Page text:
February 3, 2009

It was back in 1992 when David Victor published his LESCANT model of International Business Communication.  I still use it today because it seems to be the best way to categorize cultural differences.  The acronym LESCANT stands for Langage, Environment, Social Organization, Context, Authority, Non-Verbal, and Time.  What follows is a brief powerpoint slide presentation where I have summarized some of the major points of the LESCANT model.

PDF file version

Victor, David A. 1992.  International Business Communication.  New York, NY: HarperCollins Publishers Inc.

Santiago Top Ten

February 3, 2009

dscn4697It’s been quite a while ago that I wrote the Rio top ten, I had better get to a Santiago version.  Here are 10 items, in to particular order.

10. Plaza de Armas.  Walking up through the Paseo de Ahumada will bring you to the old plaza which features the main Cathedral in Santiago and a super spot to view colonial Chile.  It’s always a good people watching site too, with sellers, performers, and artists.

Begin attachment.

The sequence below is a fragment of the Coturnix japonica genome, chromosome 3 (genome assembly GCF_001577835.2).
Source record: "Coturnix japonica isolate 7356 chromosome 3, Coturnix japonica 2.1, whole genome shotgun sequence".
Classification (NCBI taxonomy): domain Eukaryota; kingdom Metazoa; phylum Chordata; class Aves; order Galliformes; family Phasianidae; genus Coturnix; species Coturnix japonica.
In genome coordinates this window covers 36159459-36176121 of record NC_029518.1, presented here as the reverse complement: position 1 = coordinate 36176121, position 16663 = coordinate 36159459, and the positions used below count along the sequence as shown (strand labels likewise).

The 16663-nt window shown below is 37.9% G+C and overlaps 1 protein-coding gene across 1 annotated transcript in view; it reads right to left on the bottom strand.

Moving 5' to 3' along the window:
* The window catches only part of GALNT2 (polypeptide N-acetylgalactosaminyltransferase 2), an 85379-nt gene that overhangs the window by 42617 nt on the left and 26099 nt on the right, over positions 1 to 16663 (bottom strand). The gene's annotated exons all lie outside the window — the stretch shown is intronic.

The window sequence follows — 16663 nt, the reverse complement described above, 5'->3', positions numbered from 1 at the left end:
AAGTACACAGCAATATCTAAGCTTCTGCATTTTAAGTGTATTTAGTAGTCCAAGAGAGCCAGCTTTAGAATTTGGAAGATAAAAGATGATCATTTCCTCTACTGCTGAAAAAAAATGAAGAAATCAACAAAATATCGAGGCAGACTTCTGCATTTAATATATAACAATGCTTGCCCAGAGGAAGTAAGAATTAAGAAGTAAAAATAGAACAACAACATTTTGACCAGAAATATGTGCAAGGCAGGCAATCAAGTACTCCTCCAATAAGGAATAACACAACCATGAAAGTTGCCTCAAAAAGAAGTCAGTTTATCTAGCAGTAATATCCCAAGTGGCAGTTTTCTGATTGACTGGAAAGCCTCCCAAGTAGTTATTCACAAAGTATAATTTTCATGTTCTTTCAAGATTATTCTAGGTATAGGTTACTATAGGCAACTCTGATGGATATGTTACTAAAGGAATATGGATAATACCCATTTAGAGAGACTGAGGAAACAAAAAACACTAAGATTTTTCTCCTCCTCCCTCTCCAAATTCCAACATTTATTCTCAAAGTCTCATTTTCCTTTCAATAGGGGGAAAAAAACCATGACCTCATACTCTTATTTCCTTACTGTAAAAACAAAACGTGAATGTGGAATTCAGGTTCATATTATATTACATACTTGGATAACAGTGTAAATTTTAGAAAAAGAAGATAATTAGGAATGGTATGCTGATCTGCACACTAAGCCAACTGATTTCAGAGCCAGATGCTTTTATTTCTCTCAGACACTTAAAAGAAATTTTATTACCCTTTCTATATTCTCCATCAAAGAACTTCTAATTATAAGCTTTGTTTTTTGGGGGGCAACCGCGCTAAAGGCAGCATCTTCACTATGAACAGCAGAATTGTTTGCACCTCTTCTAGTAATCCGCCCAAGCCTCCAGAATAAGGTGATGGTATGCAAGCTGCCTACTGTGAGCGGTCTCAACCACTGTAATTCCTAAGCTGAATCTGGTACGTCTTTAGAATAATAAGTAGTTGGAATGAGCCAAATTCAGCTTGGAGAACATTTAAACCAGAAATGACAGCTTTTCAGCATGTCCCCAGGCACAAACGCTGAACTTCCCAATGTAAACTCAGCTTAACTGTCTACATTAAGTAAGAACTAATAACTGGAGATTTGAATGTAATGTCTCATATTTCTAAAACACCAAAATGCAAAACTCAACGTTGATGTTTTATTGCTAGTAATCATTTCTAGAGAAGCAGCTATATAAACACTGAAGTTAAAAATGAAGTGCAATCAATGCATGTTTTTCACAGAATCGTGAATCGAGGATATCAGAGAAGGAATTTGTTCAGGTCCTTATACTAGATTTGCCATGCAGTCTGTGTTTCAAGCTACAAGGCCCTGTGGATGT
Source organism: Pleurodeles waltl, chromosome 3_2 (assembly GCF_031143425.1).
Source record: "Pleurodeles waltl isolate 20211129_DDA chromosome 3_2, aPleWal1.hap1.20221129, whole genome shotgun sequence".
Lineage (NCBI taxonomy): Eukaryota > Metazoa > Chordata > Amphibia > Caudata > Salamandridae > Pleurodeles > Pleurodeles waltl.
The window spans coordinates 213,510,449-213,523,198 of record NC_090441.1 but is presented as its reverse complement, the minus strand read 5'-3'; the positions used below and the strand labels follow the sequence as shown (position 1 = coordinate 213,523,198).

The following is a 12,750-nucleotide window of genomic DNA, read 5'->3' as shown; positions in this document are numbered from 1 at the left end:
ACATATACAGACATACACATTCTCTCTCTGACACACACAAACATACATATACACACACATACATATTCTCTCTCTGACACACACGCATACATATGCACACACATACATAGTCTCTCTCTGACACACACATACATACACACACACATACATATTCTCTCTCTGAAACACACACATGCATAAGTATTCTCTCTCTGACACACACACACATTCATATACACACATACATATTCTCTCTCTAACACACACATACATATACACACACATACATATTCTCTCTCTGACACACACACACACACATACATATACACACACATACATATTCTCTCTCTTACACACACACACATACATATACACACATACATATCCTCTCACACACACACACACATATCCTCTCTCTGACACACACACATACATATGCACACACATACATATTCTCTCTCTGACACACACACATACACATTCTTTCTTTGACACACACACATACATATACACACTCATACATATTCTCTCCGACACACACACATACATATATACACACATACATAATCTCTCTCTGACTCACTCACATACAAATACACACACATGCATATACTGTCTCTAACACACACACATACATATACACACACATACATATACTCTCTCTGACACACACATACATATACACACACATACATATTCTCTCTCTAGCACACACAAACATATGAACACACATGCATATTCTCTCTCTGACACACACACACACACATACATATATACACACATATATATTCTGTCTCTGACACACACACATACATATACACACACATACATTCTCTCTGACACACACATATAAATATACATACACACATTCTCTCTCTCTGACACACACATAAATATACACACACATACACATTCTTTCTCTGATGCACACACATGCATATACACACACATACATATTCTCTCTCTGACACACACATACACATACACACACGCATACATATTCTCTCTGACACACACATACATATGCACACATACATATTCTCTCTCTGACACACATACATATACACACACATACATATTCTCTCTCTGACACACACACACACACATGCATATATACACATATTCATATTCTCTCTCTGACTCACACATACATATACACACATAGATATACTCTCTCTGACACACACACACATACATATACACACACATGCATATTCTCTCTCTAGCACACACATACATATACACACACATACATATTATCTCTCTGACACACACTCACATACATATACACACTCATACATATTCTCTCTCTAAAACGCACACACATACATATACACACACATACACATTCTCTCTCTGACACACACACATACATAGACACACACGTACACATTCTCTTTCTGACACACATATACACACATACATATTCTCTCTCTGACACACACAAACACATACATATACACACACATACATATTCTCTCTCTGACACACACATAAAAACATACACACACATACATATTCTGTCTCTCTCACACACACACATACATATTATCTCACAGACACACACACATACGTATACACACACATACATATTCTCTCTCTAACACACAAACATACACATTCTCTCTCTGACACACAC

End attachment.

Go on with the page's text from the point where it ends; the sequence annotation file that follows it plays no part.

9. Santa Lucia Hill.  Maybe because the first time I ever went up this hill there was a big fire in town and I got to watch the whole event from a great top view, but I always enjoy taking a peek from Santa Lucia Hill.  On the hill you’ll also catch theater groups, singers, etc.

8.  Make sure to take in any one of the millions of places that serve churrasco sandwiches.  Plan on overeating, and if you ask for it “Italiano” you’ll get the tri-colors of avocado, mayonnaise, and tomato.

7.  San Cristobal Hill.  You can hike up, bike up, train up, tram up, drive up, but no matter how you get there, you’ll get a view of all of Santiago, north and south, and you can grab a little snack of cuchufli, mote, or palmeras.

8.  La moneda.  Maybe it’s the architecture, maybe it is knowing that it was the site of the 1973 coup attempt, maybe it is knowing that Allende committed suicide there, I don’t know, it’s just a cool place to visit.  Add the changing of the guards, or a quick stop to the museum underneath, and you’ve got a top ten spot in Santiago.